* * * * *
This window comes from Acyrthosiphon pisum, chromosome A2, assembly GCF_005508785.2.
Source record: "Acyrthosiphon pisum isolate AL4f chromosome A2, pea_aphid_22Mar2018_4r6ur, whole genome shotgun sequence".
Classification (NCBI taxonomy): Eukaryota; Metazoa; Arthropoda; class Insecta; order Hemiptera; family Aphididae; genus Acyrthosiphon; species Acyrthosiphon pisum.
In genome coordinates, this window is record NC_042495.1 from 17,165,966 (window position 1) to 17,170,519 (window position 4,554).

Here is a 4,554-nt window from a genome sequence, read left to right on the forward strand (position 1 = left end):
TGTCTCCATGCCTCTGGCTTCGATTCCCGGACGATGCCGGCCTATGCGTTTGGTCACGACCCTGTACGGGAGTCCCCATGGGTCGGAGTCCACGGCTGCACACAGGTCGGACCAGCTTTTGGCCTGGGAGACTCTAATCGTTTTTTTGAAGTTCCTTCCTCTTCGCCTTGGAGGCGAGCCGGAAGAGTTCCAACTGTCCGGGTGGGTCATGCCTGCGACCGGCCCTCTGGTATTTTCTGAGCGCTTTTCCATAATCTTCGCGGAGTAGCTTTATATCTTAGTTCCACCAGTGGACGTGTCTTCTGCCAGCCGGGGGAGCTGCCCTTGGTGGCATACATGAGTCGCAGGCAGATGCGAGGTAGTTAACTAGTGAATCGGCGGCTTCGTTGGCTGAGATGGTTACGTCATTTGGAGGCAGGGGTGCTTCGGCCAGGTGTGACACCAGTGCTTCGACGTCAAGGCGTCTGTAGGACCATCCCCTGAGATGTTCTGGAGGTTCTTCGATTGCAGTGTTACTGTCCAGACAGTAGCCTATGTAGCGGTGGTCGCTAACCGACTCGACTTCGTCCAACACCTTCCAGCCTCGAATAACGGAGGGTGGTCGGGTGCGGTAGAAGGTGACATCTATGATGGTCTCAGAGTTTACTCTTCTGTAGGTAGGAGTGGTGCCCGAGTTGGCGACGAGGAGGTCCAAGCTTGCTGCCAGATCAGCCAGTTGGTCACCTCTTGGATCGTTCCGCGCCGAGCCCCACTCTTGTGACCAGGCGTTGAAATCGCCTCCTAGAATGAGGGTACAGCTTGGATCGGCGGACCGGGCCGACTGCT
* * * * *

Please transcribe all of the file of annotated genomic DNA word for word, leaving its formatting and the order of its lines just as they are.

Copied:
This window comes from Acyrthosiphon pisum, chromosome A2, assembly GCF_005508785.2.
Source record: "Acyrthosiphon pisum isolate AL4f chromosome A2, pea_aphid_22Mar2018_4r6ur, whole genome shotgun sequence".
Classification (NCBI taxonomy): Eukaryota; Metazoa; Arthropoda; class Insecta; order Hemiptera; family Aphididae; genus Acyrthosiphon; species Acyrthosiphon pisum.
In genome coordinates, this window is record NC_042495.1 from 17,165,966 (window position 1) to 17,170,519 (window position 4,554).

Here is a 4,554-nt window from a genome sequence, read left to right on the forward strand (position 1 = left end):
TGTCTCCATGCCTCTGGCTTCGATTCCCGGACGATGCCGGCCTATGCGTTTGGTCACGACCCTGTACGGGAGTCCCCATGGGTCGGAGTCCACGGCTGCACACAGGTCGGACCAGCTTTTGGCCTGGGAGACTCTAATCGTTTTTTTGAAGTTCCTTCCTCTTCGCCTTGGAGGCGAGCCGGAAGAGTTCCAACTGTCCGGGTGGGTCATGCCTGCGACCGGCCCTCTGGTATTTTCTGAGCGCTTTTCCATAATCTTCGCGGAGTAGCTTTATATCTTAGTTCCACCAGTGGACGTGTCTTCTGCCAGCCGGGGGAGCTGCCCTTGGTGGCATACATGAGTCGCAGGCAGATGCGAGGTAGTTAACTAGTGAATCGGCGGCTTCGTTGGCTGAGATGGTTACGTCATTTGGAGGCAGGGGTGCTTCGGCCAGGTGTGACACCAGTGCTTCGACGTCAAGGCGTCTGTAGGACCATCCCCTGAGATGTTCTGGAGGTTCTTCGATTGCAGTGTTACTGTCCAGACAGTAGCCTATGTAGCGGTGGTCGCTAACCGACTCGACTTCGTCCAACACCTTCCAGCCTCGAATAACGGAGGGTGGTCGGGTGCGGTAGAAGGTGACATCTATGATGGTCTCAGAGTTTACTCTTCTGTAGGTAGGAGTGGTGCCCGAGTTGGCGACGAGGAGGTCCAAGCTTGCTGCCAGATCAGCCAGTTGGTCACCTCTTGGATCGTTCCGCGCCGAGCCCCACTCTTGTGACCAGGCGTTGAAATCGCCTCCTAGAATGAGGGTACAGCTTGGATCGGCGGACCGGGCCGACTGCT